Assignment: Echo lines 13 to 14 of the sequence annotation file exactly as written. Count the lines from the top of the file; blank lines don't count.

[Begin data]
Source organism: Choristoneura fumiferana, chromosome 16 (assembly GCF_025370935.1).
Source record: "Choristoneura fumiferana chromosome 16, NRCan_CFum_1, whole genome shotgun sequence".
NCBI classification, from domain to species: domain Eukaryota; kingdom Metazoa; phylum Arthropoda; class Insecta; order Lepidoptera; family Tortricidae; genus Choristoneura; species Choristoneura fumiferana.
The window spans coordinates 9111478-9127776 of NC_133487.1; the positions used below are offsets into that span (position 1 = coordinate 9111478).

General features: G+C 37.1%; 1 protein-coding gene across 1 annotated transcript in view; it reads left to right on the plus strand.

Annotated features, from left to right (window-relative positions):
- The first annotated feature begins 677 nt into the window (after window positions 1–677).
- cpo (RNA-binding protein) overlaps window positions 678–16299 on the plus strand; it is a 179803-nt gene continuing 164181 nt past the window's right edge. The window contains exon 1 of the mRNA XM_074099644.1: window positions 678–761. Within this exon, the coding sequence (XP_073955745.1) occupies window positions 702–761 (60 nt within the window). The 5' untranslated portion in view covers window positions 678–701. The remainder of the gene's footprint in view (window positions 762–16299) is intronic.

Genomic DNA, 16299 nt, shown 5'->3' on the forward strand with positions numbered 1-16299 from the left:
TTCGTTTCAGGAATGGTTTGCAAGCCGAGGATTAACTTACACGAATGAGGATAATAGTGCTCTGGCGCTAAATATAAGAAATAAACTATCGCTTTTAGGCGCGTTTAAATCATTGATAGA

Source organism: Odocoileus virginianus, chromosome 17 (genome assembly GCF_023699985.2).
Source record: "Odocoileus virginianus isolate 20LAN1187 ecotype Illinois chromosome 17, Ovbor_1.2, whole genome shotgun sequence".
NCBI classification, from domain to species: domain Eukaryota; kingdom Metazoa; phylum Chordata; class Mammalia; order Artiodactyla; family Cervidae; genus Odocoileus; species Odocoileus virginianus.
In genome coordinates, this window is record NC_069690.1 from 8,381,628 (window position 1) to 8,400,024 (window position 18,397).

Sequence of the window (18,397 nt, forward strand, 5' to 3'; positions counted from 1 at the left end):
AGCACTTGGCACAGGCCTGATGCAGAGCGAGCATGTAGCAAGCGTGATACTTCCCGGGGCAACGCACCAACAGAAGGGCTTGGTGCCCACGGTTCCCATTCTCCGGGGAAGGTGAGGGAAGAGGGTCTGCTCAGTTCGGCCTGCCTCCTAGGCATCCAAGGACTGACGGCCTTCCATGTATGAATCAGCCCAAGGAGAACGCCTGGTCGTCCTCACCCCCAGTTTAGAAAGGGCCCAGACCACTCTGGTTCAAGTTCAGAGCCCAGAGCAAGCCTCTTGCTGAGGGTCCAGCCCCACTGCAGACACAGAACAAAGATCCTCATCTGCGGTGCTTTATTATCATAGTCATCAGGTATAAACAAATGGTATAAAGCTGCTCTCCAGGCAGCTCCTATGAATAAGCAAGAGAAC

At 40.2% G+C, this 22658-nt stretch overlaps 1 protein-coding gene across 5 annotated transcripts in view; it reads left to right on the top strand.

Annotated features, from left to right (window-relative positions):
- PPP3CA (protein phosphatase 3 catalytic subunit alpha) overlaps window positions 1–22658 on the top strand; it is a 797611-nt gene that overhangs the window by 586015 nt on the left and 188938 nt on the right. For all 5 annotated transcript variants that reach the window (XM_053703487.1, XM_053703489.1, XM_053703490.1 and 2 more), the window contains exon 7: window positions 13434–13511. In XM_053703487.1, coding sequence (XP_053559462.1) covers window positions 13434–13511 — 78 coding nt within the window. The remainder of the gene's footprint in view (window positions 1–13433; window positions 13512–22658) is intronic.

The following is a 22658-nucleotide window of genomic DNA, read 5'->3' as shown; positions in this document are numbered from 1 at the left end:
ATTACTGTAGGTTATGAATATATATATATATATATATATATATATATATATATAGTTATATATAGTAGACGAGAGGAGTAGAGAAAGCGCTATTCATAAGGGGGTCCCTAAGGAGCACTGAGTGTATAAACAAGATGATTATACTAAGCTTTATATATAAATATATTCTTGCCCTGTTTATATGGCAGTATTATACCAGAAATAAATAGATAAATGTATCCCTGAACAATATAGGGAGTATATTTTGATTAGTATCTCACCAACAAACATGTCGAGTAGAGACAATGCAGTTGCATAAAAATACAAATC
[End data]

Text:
NCBI classification, from domain to species: domain Eukaryota; kingdom Metazoa; phylum Chordata; class Mammalia; order Artiodactyla; family Cervidae; genus Odocoileus; species Odocoileus virginianus.
In genome coordinates, this window is record NC_069690.1 from 8,381,628 (window position 1) to 8,400,024 (window position 18,397).